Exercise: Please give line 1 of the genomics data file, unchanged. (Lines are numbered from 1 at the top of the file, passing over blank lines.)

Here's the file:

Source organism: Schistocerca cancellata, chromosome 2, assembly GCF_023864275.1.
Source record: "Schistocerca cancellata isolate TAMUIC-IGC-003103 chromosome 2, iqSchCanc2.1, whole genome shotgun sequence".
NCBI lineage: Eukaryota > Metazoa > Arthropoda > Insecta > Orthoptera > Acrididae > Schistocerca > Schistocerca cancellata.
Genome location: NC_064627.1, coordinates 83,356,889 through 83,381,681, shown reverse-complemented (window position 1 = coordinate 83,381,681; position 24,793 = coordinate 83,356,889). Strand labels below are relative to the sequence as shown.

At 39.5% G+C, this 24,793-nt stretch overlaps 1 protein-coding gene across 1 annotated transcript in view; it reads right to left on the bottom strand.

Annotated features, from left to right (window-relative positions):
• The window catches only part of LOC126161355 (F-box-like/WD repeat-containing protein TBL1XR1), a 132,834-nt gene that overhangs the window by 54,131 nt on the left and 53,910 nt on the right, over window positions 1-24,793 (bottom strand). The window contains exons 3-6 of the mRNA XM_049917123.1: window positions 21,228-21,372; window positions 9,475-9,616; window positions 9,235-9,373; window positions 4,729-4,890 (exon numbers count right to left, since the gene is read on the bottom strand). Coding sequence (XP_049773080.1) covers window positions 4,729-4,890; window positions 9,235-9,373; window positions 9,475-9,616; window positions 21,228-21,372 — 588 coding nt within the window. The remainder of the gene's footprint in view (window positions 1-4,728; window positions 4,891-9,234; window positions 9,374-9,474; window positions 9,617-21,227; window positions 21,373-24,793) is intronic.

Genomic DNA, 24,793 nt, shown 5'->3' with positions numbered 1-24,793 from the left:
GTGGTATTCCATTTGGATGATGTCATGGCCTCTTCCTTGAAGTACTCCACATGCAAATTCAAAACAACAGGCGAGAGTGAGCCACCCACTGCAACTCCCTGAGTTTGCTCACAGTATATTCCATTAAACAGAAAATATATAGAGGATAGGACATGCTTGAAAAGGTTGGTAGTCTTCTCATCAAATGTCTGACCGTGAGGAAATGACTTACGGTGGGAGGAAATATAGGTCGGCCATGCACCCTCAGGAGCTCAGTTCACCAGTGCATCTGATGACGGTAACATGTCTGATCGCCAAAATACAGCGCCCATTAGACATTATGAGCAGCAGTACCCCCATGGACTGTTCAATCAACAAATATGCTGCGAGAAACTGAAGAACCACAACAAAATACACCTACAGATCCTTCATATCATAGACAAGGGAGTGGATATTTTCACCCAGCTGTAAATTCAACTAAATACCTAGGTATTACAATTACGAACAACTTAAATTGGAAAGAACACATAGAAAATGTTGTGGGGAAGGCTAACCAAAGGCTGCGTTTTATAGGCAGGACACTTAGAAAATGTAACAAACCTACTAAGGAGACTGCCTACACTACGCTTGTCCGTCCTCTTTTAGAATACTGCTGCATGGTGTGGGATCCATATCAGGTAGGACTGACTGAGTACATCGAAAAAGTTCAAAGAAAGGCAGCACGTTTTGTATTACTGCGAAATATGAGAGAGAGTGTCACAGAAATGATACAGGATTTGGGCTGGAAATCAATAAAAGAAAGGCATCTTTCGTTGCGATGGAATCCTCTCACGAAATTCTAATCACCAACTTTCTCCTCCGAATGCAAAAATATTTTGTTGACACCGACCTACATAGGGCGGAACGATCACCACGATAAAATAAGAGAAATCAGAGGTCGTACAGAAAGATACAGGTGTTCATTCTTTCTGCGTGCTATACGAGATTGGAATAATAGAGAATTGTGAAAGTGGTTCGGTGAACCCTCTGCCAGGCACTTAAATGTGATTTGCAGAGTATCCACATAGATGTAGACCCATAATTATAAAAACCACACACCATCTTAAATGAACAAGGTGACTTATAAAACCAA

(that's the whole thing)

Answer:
Source organism: Schistocerca cancellata, chromosome 2, assembly GCF_023864275.1.